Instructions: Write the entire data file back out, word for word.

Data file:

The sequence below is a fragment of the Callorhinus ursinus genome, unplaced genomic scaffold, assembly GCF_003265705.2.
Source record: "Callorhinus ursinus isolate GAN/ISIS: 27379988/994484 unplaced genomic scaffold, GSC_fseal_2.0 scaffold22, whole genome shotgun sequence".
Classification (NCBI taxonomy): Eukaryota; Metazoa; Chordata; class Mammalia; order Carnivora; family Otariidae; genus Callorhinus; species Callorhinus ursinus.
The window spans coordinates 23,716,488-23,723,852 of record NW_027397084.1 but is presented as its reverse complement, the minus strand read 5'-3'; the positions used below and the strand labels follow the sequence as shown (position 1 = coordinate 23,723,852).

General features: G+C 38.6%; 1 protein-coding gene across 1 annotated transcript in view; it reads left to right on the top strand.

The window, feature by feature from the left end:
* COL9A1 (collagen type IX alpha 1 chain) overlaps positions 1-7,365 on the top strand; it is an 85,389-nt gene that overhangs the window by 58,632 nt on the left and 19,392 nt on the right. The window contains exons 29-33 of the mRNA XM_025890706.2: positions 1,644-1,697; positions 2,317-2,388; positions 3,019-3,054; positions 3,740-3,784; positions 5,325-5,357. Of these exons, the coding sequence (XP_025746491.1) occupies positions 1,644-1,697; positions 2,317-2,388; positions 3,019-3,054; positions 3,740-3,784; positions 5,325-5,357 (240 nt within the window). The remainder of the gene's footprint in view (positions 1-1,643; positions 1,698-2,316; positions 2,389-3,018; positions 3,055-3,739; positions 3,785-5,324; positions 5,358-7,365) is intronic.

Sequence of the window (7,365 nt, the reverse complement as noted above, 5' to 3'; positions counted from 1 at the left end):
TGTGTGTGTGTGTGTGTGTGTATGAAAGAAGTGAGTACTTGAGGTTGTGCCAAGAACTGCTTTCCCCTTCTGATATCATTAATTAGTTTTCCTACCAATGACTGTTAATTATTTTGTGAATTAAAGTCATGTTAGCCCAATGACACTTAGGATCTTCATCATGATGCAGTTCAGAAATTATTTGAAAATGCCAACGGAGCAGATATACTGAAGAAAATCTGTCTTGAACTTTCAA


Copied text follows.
The sequence below is a fragment of the Callorhinus ursinus genome, unplaced genomic scaffold, assembly GCF_003265705.2.
Source record: "Callorhinus ursinus isolate GAN/ISIS: 27379988/994484 unplaced genomic scaffold, GSC_fseal_2.0 scaffold22, whole genome shotgun sequence".
Classification (NCBI taxonomy): Eukaryota; Metazoa; Chordata; class Mammalia; order Carnivora; family Otariidae; genus Callorhinus; species Callorhinus ursinus.
The window spans coordinates 23,716,488-23,723,852 of record NW_027397084.1 but is presented as its reverse complement, the minus strand read 5'-3'; the positions used below and the strand labels follow the sequence as shown (position 1 = coordinate 23,723,852).

General features: G+C 38.6%; 1 protein-coding gene across 1 annotated transcript in view; it reads left to right on the top strand.

The window, feature by feature from the left end:
* COL9A1 (collagen type IX alpha 1 chain) overlaps positions 1-7,365 on the top strand; it is an 85,389-nt gene that overhangs the window by 58,632 nt on the left and 19,392 nt on the right. The window contains exons 29-33 of the mRNA XM_025890706.2: positions 1,644-1,697; positions 2,317-2,388; positions 3,019-3,054; positions 3,740-3,784; positions 5,325-5,357. Of these exons, the coding sequence (XP_025746491.1) occupies positions 1,644-1,697; positions 2,317-2,388; positions 3,019-3,054; positions 3,740-3,784; positions 5,325-5,357 (240 nt within the window). The remainder of the gene's footprint in view (positions 1-1,643; positions 1,698-2,316; positions 2,389-3,018; positions 3,055-3,739; positions 3,785-5,324; positions 5,358-7,365) is intronic.

Sequence of the window (7,365 nt, the reverse complement as noted above, 5' to 3'; positions counted from 1 at the left end):
TGTGTGTGTGTGTGTGTGTGTATGAAAGAAGTGAGTACTTGAGGTTGTGCCAAGAACTGCTTTCCCCTTCTGATATCATTAATTAGTTTTCCTACCAATGACTGTTAATTATTTTGTGAATTAAAGTCATGTTAGCCCAATGACACTTAGGATCTTCATCATGATGCAGTTCAGAAATTATTTGAAAATGCCAACGGAGCAGATATACTGAAGAAAATCTGTCTTGAACTTTCAA